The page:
They decorated the tree with ornaments and tinsel they had swiped from their parent's trees. It was probably a bit of mess of mismatched and sparse decoration, but even then all I could see was the beautiful tree through Charlie Brown eyes, and fill my lungs with that wonderful fresh pine tree smell. It was such a wonderful gesture, and one of those little Christmas miracles. 

I have had grander Christmases, and many special moments shared with wonderful friends and family who I love. There have been other gifts that were perfectly chosen, sometimes revealing how well someone knows me. Still, I cannot recall a Christmas gift or moment that meant quite as much as that one thirty five years ago. 

November 25, 2019


For the last decade, November has been sort of a second spring.

As a guy who prepares taxes for a living, there are two major seasons during the year. The first crush of work/hours is to make the March 15th and April 15th deadlines, and the second is the extension deadlines of September and October 15th.

After the spring deadlines, we take a breather, get out of town for a bit, but there is still a bunch of work to do over the summer to make the fall deadlines less brutal. After the October 15th deadline, the tax year is really over. Well, mostly but there really is much less to do. This is the time when all those things I ignored and which faded into the background for much of the year suddenly move out of the shadows to be seen. There are days of office cleaning, scanning and shredding prior year stuff to make room for the current year's paperwork, doctors appointments are made, car maintenance is taken care of, etc.

It is the same thing on the home front. After weeks of long hours and few days off, it is time for (second) spring cleaning. After catching up on sleep and arriving home during daylight hours, you see your home in a different light. First, there are cobwebs. Everywhere. There is a large stack of newspapers I haven't read, but couldn't quite admit I wasn't going to get to. I only get the paper on Sundays, but the stack was still pretty high. Similarly there is a large backlog of books I want to read, but since most of them are on the Kindle or still at the library, the stack is less obvious. My desk is covered in receipts and I haven't balanced my checkbook since the end of the previous year. I reconcile other people's books all year, but can't seem to get to my own, like a carpenter that can't seem to find the time to finish the baseboard in his house. It is satisfying to dig into it, but man the list of set aside projects is long.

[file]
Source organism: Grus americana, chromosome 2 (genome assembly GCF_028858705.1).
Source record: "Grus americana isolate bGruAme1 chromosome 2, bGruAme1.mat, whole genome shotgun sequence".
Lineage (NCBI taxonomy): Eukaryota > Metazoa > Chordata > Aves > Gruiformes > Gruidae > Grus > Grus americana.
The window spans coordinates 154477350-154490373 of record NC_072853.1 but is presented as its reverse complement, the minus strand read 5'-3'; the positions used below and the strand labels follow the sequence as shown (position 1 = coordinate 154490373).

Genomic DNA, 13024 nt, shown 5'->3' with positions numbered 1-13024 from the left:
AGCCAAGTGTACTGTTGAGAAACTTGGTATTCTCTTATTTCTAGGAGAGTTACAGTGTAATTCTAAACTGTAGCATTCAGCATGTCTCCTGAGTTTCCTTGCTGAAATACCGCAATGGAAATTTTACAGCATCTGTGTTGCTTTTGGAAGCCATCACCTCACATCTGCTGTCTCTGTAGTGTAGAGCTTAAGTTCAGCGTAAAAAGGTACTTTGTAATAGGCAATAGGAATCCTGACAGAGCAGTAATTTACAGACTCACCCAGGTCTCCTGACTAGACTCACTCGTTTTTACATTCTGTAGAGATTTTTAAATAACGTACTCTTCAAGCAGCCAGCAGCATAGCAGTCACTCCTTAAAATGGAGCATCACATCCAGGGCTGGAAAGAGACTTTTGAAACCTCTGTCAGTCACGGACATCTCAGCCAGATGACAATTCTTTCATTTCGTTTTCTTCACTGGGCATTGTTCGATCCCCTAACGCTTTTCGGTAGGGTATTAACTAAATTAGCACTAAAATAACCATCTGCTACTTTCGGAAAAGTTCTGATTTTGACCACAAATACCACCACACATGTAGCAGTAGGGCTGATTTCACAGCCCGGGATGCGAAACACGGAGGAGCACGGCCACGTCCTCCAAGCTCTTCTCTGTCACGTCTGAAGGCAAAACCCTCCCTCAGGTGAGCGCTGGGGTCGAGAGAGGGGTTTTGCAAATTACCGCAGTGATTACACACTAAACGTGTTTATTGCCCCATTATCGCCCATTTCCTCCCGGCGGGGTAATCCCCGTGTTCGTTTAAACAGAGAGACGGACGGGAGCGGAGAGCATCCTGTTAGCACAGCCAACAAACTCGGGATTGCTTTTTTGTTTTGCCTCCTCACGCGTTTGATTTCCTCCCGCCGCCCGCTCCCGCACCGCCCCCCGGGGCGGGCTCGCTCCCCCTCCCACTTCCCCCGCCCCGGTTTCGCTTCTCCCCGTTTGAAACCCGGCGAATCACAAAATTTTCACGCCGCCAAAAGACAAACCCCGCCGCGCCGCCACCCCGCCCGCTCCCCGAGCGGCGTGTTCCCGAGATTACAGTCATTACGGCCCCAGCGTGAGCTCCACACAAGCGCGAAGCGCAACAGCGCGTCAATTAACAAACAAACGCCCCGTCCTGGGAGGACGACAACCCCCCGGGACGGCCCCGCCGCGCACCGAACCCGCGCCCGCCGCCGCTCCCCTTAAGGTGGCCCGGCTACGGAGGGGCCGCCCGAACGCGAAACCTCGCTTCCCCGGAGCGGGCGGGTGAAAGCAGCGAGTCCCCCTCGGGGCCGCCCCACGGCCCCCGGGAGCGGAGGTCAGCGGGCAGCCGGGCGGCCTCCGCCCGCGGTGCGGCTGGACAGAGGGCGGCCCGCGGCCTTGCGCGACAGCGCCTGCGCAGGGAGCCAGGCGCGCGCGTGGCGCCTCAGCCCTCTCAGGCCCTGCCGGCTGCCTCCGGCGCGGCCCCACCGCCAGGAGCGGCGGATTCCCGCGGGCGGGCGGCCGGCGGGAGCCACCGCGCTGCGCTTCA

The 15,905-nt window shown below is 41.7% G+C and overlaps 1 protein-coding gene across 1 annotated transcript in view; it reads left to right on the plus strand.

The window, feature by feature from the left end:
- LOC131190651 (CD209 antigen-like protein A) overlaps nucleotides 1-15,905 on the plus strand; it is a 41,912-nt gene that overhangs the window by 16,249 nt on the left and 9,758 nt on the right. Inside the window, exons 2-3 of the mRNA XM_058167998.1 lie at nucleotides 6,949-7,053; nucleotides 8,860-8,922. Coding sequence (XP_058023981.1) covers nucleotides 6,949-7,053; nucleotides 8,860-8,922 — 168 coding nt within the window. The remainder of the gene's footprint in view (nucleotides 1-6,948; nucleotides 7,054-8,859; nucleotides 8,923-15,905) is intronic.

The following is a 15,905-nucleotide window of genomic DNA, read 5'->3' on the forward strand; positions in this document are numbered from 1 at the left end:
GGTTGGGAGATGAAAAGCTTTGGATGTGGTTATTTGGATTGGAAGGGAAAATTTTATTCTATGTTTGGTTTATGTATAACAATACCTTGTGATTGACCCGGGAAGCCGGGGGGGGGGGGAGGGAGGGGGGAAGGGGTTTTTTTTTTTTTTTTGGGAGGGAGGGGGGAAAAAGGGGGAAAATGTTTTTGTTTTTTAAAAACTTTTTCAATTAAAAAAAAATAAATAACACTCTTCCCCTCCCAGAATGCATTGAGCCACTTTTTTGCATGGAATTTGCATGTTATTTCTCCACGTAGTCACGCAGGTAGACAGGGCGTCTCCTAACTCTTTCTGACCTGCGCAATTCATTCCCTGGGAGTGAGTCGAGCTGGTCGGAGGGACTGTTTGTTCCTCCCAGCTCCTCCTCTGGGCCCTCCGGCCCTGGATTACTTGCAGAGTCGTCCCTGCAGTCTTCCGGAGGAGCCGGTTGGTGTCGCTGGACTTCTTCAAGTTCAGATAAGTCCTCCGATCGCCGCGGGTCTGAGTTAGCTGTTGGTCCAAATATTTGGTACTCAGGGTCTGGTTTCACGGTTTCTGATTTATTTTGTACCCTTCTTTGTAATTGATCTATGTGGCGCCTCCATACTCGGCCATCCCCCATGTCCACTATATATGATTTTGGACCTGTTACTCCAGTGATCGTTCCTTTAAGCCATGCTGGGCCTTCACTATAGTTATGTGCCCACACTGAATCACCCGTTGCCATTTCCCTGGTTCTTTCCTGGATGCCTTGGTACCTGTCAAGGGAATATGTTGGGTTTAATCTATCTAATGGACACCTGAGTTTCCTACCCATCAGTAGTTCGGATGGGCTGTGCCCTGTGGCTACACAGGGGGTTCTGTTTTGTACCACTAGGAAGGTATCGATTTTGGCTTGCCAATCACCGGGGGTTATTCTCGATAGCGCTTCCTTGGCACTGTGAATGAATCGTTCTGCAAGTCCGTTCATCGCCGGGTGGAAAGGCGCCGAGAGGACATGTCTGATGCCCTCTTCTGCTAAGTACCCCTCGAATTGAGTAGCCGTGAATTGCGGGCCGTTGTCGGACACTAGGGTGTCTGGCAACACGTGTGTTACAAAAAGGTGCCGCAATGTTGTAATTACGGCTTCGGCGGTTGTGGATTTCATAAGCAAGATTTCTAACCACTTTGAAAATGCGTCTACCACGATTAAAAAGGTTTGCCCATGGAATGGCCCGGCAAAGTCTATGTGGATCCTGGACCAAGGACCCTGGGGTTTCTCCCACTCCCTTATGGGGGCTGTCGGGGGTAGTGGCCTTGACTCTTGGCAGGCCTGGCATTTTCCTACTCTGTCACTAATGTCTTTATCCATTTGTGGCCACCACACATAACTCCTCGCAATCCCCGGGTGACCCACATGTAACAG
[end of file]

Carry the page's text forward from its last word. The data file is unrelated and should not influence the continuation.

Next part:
The other November re-birth for the past decade has been about writing. It began with that first Nanowrimo (National Novel Writing Month) in November of 2010. The other Sean threw down the gauntlet to join in the challenge of writing 50,000 words in a month and I could not ignore his enthusiasm. I made that 50,000 word deadline and came away with a novel that first year. However, I have attempted it a few other times but have not been able to recapture the magic.

I have been on the Nanowrimo mailing list since that first year, and the encouraging emails start rolling in each year around early September. This year a singer I follow was going to take it on and she encouraged me to join. November comes and I have the time and mental space to imagine taking it on again.  Like in previous years though, I did not have a sufficient idea to pursue, but also as in previous years, November sparked something inside that made me want to clear away the mental dust that I had let gather.

Back when I was writing more consistently, I carried around a little notebook to jot down ideas that crossed my mind. Now the notes are jotted down on a phone app when they appear, but they appear less often. To no one's surprise, part of the reason is the phone itself. Moments when I previously let my mind wander are now occupied by the world behind the small screen I carry around. There are fewer creative thoughts because I don't make time for them. When I am busy I can make the excuse that my mind is full, but not in November.

Several nights this month I have been reading old posts, and going through the note-taking apps on my phone. I have found posts that I am proud of, and little snippets of scenes I jotted down for possible stories that make me smile with possibility. It reminds me that there was something in there once, and that it could be there again if I allow the time, make the space, and do the work I have been neglecting.

November 14, 2019

Black Diamond Half-Ironman Triathlon

So my summer of triathlon ramped up pretty quickly.

June - Did a sprint triathlon thirteen years ago.
July - Sprint distance - .5 mile swim, 14 mile bike, 3.1 mile run
August - Olympic distance - .9 mile swim, 25 mile bike, 6.2 mile run